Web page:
The title of this episode is Xiongnu: Rise of Steppe empires. I could have called it Xiongnu: The first Steppe Empire. In fact, Nicola Di Cosmo in his book Ancient China and its enemies calles the Xiongnu the first Steppe Empire. But the title of earliest or first Steppe empire is a bit problematic, as there are other candidates that can predate the Xiongnu, such as the Scythians for example. Talking about the nomadic empires in the steppe, I’d like to name couple of other famous nomadic empire spring out of Steppe. Other than Xiongnu and Scythian we have the Sarmatians, Xianbei, Hephthalites or white huns, the Yuezhi tribes and ultimately the late Mongolic and Turkik expansions such as the Mongol Empire under Genghis Khan and Timurid Empire under Tamerlane and many many other Central and Inner Asian khanates or khaganates throughout history.

One theory for the main reason these nomads would raid the settled societies around them is called the dependency theory. According to Dependency theory the formation of states among nomads is directly correlated to their chronic economical malnutrition, so since they didn’t possess all the necessary items in their economy which was limited to what Steppe could offer, they have only two options in front of them, either trade or raid the farmers and sedentary peoples around them.

These raids however were not always in large scale. That was the case until sedentary societies got the memo that nomads going to keep on raiding and taking their hard earned material goods so in response they had to establish more sophisticated and centralized administration system to be able to organize themselves and fend off the nomadic invasions.

This in turn forced the nomads to respond in kind by making their own more sophisticated political entities capable of rallying even more raiders to join the pillage and pass through the fortified walls of the settled societies. If you're familiar with evolutionary theory this is very similar to Evolutionary Arms Race. So let me explain first what is evolutionary arms races. Basically it’s the struggle between predator and prey, for predator to get better at catch and eating and for the prey to get better at escaping from the predator. As the Prey evolves to be better at defending or escaping faster from the predator, the predator species evolves even more killer features such as stealth and unbelievable speed and agility like Cheetahs. Nomadic and settled societies in my opinion were stuck in a similar cycle of escalated warfare, as the settled societies developed better defence mechanisms, the nomadic tribes got better at breaking these defence mechanisms. However this comparison may not be applicable at all times because as we've mentioned before the relationship between the pastoral nomads and farmers wasn't always hostile like predator and prey dynamic, it also included long periods of relative peace, trade and even cooperation.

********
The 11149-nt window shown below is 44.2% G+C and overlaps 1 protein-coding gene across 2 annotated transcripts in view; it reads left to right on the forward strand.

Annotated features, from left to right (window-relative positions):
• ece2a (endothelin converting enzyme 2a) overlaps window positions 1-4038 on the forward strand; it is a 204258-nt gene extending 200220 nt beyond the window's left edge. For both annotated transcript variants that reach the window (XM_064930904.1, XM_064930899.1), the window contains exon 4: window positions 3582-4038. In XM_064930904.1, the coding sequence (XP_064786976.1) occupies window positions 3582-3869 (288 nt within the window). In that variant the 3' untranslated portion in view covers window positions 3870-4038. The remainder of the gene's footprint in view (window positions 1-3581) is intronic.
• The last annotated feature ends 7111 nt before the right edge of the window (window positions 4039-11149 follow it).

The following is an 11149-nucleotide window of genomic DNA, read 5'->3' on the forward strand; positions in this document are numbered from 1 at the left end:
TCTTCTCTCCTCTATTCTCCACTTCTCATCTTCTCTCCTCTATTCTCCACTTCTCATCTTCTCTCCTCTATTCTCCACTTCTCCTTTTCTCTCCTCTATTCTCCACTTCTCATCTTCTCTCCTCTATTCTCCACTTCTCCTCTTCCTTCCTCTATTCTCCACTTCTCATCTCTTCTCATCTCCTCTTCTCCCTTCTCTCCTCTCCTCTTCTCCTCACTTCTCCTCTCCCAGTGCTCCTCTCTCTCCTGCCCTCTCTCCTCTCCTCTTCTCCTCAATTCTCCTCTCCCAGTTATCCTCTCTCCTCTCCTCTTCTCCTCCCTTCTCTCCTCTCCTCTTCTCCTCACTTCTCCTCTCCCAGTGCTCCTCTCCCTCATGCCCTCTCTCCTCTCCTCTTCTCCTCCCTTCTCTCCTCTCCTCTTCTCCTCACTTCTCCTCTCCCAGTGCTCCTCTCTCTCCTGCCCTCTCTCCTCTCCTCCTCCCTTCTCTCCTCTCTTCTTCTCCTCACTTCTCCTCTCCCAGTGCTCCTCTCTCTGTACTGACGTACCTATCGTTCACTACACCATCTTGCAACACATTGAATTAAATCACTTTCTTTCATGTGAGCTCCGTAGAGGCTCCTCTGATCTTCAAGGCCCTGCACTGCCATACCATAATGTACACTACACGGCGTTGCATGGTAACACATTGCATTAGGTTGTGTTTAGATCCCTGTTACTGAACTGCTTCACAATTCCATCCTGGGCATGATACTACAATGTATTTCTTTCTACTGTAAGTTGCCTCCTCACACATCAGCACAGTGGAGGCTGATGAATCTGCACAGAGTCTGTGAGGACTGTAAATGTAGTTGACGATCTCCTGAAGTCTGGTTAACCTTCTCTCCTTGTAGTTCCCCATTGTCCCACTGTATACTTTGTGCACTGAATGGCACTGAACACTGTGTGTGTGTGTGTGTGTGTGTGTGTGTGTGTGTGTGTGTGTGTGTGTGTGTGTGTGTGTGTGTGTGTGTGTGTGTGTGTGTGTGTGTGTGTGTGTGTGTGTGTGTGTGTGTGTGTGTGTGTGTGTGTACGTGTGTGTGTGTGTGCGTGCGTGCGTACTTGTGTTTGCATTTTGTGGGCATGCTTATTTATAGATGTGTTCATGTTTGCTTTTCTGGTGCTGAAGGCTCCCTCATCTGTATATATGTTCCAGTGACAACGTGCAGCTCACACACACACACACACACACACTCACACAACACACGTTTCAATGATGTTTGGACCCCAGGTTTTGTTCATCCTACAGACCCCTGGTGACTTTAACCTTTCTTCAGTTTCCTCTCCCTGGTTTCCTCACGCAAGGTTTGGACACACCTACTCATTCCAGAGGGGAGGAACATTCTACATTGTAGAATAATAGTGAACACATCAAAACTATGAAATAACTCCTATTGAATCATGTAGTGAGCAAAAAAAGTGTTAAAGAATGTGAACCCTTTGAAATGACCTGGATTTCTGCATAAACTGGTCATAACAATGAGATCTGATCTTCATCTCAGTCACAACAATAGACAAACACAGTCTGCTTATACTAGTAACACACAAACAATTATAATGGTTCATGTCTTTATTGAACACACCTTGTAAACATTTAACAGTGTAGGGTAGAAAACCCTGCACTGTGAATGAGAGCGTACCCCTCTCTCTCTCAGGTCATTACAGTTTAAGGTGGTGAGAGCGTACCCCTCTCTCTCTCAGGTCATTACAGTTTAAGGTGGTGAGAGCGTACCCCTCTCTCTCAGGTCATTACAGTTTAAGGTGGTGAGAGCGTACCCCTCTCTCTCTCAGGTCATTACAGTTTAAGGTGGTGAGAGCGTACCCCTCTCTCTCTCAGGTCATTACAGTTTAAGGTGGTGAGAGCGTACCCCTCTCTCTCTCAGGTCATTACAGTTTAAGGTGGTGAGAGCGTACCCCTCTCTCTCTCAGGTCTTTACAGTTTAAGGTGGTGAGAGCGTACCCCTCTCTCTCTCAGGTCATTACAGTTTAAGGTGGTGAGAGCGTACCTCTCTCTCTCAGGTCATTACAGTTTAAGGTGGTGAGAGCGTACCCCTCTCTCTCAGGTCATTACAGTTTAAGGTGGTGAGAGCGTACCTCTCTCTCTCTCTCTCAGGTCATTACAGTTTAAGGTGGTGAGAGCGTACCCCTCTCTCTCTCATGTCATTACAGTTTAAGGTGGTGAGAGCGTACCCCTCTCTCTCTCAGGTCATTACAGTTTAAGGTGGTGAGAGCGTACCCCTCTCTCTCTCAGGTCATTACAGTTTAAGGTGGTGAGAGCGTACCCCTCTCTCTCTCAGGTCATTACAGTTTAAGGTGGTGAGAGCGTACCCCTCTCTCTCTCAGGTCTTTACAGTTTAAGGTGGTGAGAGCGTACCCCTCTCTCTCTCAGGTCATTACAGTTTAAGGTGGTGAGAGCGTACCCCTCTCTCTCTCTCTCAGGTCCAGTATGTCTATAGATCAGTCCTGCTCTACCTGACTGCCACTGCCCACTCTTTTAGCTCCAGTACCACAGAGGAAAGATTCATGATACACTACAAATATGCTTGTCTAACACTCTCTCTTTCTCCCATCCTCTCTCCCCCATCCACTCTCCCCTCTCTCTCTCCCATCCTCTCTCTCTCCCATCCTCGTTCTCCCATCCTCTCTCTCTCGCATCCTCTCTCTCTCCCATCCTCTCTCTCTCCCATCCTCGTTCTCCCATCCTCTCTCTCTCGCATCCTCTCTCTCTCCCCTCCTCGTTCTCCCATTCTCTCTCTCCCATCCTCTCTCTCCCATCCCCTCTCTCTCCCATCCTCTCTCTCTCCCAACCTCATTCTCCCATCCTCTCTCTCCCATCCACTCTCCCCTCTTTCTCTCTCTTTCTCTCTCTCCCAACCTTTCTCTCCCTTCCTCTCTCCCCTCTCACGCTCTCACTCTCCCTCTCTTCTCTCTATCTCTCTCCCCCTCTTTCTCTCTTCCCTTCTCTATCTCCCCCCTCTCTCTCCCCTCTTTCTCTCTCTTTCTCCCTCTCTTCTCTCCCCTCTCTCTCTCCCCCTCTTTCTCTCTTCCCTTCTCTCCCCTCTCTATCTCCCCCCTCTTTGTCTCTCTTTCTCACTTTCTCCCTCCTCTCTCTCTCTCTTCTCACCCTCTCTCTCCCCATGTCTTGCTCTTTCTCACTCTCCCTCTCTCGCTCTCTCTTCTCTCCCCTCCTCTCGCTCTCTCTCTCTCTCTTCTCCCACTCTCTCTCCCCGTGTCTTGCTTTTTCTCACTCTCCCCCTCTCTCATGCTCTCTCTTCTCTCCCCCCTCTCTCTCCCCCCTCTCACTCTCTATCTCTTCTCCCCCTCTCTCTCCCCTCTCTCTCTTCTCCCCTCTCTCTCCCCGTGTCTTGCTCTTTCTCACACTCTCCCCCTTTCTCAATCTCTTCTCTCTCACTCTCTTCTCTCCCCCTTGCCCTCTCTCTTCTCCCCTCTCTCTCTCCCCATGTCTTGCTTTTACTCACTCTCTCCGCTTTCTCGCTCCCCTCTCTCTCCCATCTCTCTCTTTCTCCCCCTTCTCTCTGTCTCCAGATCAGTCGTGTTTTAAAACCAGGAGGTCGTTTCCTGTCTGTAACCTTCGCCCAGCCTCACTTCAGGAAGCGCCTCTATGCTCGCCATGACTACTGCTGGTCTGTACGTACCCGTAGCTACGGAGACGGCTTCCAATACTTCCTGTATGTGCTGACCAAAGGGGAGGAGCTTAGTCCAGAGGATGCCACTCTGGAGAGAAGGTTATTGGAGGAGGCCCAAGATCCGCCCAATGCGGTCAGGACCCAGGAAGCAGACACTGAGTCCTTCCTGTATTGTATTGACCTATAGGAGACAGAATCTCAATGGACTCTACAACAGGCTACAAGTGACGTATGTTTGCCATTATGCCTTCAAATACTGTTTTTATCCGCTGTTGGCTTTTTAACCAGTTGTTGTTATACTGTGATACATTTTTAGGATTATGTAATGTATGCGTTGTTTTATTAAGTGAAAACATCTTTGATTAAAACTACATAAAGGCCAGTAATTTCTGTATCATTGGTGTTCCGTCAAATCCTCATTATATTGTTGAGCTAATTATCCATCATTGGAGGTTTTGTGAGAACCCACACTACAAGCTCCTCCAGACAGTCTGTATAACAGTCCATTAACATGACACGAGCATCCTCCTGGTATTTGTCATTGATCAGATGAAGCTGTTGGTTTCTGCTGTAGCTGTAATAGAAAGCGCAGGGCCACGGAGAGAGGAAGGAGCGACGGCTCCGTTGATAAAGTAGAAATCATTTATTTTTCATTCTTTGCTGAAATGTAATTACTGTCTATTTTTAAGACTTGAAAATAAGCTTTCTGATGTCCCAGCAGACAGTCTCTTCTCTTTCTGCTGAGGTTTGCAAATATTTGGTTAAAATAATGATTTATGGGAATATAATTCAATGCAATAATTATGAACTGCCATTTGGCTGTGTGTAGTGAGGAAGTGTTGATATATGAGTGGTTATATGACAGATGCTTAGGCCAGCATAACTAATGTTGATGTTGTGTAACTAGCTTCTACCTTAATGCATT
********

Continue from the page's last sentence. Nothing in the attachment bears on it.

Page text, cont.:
So, Xiongnu were among the first organized nomads who made regular incursions into Chinese held territories during the Han dynasty. One big problem with the idea of seeing Xiongnu as totally fixated on China however is that China was by no means the only sedentary civilization they had access to, from Manchuria to Tarim basin and further west there were so many other agro-pastoral communities that existed within the boundaries of Steppe. This calls the validity of some of historical Chinese sources into question. For sure a lot of dramatizing and exaggerating of the enemies is part of it.

Even though the history of interactions between settled societies and pastoral nomads involved a lot of raids and wars, we shouldn't forget that both sides learned a lot from each other. In many places in inner Asia whether they were under the Xiongnu rule or imperial China, most economies were not purely nomadic or agriculturalist but a combination. According to Krader, war and plunder were quote  abnormal conditions which were caused by interruption of trade due to defective exchange mechanisms unquote. Pastoral nomadic societies were not able to prosper in total isolation.

Right of the bat we have to admit a lot of what do know about the Xiongnu is through the lens of the sedentary Chinese states. They were the ones who wrote the history of Xiongnu. As the saying goes History is written by the victors, in this case by people who had a tradition of writing things down unlike the Xiongnu nomads. Although historians can corroborate many of these claims by putting them against the texts mentioning the same events from other perspectives in neighboring regions, we should still take all the stories about the barbarian in north with more than a grain of salt. Xiongnu confederation was in the peak of its power between  3rd century BC to the late 1st century AD, So roughly corresponding to the Qin and the great Han Dynasty in China around between 200 BC to 200 AD, and there is no shortage of written records about the Xiongnu in Han dynasty Chronicles.